Continuing with our Advent journey as writers, I have borrowed the A-adjectives from Father Richard Rohr’s Preparing for Christmas with Richard Rohr–Daily Meditations for Advent, where he uses five adjectives to describe the attitude with which we want to approach Advent: awake, aware, alert, attentive, alive.
Aware: Scrabble™ or Words With Friends™ players will notice that there is only one letter difference between “awake” and “aware.” I believe that they are very related. While being awake has to do with discovering something new, e.g., “waking up to the truth,” awareness is a fruit of being awakened and, I believe, goes deeper.
Awareness is less about discovery and more about deepening, or listening in the moment. Awareness, mindfulness, being observant–these are important attitudes I want more of, both in my spiritual live and in my writing life. But I have a confession: I haven’t been doing this well for the past few months, because I’ve been living in hurry mode. I still have many commitments, but starting today I have the opportunity to manage stress and my deadlines a bit differently. These are some of the things I am starting today to live in greater awareness:
1) Take time to slow down as I begin to pray or write.
Although as a sister I pray a couple hours a day, if I don’t deliberately slow down, my prayer “races” and I tend to do all the talking and no listening. When I go to pray in the middle of the day, I am going to take ten extra minutes beforehand to take a walk or just sit quietly to let my whole body relax.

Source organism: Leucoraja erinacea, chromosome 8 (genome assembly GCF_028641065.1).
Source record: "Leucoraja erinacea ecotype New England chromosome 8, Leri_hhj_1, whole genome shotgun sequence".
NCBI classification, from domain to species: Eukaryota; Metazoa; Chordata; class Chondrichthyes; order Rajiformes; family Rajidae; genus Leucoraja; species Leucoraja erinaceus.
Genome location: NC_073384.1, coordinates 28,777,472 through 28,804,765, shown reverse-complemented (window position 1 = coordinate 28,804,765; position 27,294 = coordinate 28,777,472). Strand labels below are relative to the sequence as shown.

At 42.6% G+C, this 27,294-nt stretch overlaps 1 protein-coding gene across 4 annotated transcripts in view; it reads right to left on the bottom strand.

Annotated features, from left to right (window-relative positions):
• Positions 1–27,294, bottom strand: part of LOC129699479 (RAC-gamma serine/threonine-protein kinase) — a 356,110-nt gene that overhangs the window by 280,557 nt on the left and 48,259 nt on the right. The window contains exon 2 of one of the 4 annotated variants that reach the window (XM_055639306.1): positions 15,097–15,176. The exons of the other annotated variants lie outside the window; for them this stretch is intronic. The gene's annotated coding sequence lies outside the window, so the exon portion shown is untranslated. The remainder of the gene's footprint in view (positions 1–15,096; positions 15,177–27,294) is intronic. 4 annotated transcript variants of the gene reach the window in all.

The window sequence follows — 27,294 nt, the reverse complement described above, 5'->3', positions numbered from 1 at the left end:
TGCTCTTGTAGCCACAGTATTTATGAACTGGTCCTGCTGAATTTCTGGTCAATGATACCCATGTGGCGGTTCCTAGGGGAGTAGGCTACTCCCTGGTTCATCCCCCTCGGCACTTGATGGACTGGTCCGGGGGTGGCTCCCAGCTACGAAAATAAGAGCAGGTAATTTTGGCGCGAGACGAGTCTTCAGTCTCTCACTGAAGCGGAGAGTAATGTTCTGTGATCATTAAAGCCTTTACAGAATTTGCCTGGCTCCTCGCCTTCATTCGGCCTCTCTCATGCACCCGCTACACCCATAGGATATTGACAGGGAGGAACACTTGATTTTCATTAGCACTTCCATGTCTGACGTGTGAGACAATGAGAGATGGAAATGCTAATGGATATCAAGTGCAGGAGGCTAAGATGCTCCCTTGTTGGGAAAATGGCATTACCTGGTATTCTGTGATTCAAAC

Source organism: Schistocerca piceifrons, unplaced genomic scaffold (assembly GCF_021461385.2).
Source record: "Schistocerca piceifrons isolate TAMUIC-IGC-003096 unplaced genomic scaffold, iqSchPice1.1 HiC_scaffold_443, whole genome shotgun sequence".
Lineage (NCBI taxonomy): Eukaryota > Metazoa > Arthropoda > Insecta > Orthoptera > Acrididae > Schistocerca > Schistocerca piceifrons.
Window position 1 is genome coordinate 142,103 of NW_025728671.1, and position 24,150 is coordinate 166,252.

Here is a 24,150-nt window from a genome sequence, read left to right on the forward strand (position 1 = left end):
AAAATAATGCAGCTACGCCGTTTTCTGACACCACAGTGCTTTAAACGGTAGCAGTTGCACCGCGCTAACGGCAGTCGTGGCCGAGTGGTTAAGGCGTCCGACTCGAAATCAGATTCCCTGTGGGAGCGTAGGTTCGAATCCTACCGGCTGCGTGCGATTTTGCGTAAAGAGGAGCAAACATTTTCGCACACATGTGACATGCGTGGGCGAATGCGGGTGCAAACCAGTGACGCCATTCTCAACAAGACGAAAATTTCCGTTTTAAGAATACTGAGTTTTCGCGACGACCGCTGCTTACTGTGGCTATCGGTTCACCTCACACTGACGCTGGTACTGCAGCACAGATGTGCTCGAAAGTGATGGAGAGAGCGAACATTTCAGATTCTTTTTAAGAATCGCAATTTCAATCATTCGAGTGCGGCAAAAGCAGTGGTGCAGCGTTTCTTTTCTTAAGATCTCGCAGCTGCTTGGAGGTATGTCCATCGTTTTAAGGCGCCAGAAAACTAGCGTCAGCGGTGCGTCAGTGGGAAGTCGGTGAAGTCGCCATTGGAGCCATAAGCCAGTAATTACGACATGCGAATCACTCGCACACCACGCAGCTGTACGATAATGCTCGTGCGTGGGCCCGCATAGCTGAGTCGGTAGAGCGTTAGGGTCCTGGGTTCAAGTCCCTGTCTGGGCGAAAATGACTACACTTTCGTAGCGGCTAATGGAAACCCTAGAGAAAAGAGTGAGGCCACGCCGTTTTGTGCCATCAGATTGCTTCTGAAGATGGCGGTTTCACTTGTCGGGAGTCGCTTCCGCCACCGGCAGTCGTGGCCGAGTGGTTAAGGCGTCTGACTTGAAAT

The same is true for my writing time–see #3 below.
2) Keep the drama on the page.
When I’m stressed, it’s easier to let minor annoyances grow into major disturbances. If I take twenty minutes to journal about what’s really bothering me, I can usually regain my perspective, decide what I need to do about it (if anything), and I’ve already loosened up my writing “muscles.”
3) Set aside time within my writing time for playfulness.
Juggling five or ten deadlines which I am barely meeting is deadly for my creativity. I still get that chapter written, but it is wooden rather than full of life. But, if I take ten minutes to journal or to play around with new ideas, the pay-off in my writing quality is immediate. A side benefit? I’ve also given myself a little space to breathe, which keeps me calmer and improves my outlook throughout the day!
These may be unusual Advent practices, but they all have to do with listening better, which is what Advent awareness is all about. Listening is essential to awareness: whether I’m listening to my own body or my subconscious, the subtext in a conversation, or the Lord’s invitations.
Advent and Christmas tend to be busy times for all of us, which is why it becomes even more important to snatch just a few minutes of slowing down, so that we can improve our listening and awareness.